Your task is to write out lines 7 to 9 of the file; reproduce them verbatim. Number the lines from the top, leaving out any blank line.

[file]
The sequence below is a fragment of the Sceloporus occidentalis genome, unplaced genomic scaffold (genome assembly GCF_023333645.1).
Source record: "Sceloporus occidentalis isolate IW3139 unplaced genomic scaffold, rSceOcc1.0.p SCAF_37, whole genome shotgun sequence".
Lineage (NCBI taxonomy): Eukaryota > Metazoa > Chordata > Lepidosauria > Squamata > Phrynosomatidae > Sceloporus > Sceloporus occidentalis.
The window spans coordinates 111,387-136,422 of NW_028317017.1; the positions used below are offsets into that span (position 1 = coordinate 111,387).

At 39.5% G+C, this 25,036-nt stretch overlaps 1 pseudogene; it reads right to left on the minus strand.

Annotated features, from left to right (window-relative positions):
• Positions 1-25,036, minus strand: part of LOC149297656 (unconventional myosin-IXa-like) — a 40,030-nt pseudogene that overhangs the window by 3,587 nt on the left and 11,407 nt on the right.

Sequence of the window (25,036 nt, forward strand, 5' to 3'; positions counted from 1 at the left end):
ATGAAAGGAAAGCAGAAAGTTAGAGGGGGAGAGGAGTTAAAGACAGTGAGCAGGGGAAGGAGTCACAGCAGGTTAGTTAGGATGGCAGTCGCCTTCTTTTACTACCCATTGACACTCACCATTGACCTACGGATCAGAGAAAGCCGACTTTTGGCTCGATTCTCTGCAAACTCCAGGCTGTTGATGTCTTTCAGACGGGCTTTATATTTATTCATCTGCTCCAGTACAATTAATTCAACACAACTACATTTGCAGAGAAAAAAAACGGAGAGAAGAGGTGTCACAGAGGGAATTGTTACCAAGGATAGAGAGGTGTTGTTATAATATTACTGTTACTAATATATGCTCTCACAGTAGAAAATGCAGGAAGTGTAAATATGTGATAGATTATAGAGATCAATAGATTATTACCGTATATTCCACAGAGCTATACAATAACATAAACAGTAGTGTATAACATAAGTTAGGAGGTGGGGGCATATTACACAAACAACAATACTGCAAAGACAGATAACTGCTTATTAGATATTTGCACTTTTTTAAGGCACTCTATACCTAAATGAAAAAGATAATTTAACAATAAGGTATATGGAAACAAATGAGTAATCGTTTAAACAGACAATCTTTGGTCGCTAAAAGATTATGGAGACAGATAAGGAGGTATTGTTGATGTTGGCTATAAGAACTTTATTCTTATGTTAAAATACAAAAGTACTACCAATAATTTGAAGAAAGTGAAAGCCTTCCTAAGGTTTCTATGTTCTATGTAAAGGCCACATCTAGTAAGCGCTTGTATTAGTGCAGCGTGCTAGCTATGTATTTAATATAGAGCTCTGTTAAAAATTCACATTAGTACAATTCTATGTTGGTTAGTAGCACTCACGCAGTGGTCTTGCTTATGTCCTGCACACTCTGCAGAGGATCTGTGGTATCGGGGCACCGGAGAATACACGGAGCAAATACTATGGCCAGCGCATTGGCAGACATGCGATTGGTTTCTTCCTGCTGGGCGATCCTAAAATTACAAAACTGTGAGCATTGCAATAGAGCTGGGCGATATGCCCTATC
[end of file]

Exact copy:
• Positions 1-25,036, minus strand: part of LOC149297656 (unconventional myosin-IXa-like) — a 40,030-nt pseudogene that overhangs the window by 3,587 nt on the left and 11,407 nt on the right.

Sequence of the window (25,036 nt, forward strand, 5' to 3'; positions counted from 1 at the left end):
ATGAAAGGAAAGCAGAAAGTTAGAGGGGGAGAGGAGTTAAAGACAGTGAGCAGGGGAAGGAGTCACAGCAGGTTAGTTAGGATGGCAGTCGCCTTCTTTTACTACCCATTGACACTCACCATTGACCTACGGATCAGAGAAAGCCGACTTTTGGCTCGATTCTCTGCAAACTCCAGGCTGTTGATGTCTTTCAGACGGGCTTTATATTTATTCATCTGCTCCAGTACAATTAATTCAACACAACTACATTTGCAGAGAAAAAAAACGGAGAGAAGAGGTGTCACAGAGGGAATTGTTACCAAGGATAGAGAGGTGTTGTTATAATATTACTGTTACTAATATATGCTCTCACAGTAGAAAATGCAGGAAGTGTAAATATGTGATAGATTATAGAGATCAATAGATTATTACCGTATATTCCACAGAGCTATACAATAACATAAACAGTAGTGTATAACATAAGTTAGGAGGTGGGGGCATATTACACAAACAACAATACTGCAAAGACAGATAACTGCTTATTAGATATTTGCACTTTTTTAAGGCACTCTATACCTAAATGAAAAAGATAATTTAACAATAAGGTATATGGAAACAAATGAGTAATCGTTTAAACAGACAATCTTTGGTCGCTAAAAGATTATGGAGACAGATAAGGAGGTATTGTTGATGTTGGCTATAAGAACTTTATTCTTATGTTAAAATACAAAAGTACTACCAATAATTTGAAGAAAGTGAAAGCCTTCCTAAGGTTTCTATGTTCTATGTAAAGGCCACATCTAGTAAGCGCTTGTATTAGTGCAGCGTGCTAGCTATGTATTTAATATAGAGCTCTGTTAAAAATTCACATTAGTACAATTCTATGTTGGTTAGTAGCACTCACGCAGTGGTCTTGCTTATGTCCTGCACACTCTGCAGAGGATCTGTGGTATCGGGGCACCGGAGAATACACGGAGCAAATACTATGGCCAGCGCATTGGCAGACATGCGATTGGTTTCTTCCTGCTGGGCGATCCTAAAATTACAAAACTGTGAGCATTGCAATAGAGCTGGGCGATATGCCCTATC